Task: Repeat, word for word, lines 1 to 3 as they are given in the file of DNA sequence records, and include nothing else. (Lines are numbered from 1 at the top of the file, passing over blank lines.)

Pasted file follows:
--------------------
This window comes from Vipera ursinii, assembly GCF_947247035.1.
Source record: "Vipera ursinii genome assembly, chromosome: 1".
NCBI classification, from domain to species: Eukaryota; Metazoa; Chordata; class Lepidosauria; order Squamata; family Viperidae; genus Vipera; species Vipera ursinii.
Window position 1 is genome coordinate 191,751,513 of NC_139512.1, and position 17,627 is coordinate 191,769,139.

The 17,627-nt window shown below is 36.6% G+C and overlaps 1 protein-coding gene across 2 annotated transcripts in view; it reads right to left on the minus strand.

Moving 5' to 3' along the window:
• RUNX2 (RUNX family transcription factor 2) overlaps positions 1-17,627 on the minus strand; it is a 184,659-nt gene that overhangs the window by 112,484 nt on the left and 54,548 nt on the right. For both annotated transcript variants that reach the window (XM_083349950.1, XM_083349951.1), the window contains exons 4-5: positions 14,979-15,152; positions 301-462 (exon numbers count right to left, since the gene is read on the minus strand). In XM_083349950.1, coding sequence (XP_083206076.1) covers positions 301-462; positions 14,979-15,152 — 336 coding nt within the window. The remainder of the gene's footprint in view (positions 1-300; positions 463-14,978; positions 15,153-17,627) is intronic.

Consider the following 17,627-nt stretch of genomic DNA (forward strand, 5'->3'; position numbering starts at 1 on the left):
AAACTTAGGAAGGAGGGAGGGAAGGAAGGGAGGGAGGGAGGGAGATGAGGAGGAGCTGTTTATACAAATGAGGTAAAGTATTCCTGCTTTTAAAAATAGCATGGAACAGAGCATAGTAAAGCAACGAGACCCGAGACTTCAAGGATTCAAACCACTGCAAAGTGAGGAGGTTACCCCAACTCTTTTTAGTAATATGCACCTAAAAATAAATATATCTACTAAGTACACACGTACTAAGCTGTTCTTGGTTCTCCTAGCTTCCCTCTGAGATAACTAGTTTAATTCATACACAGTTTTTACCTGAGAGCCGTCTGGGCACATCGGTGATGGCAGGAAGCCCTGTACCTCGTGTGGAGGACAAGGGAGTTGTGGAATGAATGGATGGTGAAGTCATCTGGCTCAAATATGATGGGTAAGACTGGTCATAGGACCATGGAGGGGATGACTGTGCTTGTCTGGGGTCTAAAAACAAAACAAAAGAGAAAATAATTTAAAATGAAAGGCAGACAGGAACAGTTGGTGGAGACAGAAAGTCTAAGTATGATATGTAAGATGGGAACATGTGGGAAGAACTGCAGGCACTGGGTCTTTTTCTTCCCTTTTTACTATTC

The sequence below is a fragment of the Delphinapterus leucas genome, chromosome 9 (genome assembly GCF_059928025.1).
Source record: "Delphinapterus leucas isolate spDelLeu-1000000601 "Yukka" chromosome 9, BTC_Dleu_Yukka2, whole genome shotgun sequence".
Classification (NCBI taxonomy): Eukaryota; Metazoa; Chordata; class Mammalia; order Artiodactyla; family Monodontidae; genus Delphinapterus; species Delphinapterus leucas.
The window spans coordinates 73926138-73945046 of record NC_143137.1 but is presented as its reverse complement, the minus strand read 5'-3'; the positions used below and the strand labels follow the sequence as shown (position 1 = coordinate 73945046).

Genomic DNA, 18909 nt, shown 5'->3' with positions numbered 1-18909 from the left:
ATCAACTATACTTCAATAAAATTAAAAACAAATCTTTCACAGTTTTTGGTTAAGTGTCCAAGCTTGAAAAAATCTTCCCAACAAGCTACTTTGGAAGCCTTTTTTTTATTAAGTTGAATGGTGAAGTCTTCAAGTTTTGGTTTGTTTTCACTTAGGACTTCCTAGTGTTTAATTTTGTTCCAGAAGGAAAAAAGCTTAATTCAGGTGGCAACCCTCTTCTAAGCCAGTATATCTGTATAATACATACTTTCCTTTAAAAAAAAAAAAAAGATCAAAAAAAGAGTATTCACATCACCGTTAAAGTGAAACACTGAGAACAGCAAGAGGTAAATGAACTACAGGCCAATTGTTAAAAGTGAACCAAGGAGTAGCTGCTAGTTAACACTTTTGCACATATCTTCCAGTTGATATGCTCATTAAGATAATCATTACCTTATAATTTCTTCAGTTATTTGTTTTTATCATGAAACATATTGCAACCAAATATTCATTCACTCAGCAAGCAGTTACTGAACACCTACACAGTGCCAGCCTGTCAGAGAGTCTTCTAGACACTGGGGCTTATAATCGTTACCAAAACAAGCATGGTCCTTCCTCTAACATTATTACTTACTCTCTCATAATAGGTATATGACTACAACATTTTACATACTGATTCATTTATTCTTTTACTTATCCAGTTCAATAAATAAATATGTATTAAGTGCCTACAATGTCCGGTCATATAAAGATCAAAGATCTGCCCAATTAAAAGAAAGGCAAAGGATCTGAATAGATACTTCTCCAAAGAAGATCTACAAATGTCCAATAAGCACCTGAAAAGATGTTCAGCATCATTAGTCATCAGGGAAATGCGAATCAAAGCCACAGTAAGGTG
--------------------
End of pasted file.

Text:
This window comes from Vipera ursinii, assembly GCF_947247035.1.
Source record: "Vipera ursinii genome assembly, chromosome: 1".
NCBI classification, from domain to species: Eukaryota; Metazoa; Chordata; class Lepidosauria; order Squamata; family Viperidae; genus Vipera; species Vipera ursinii.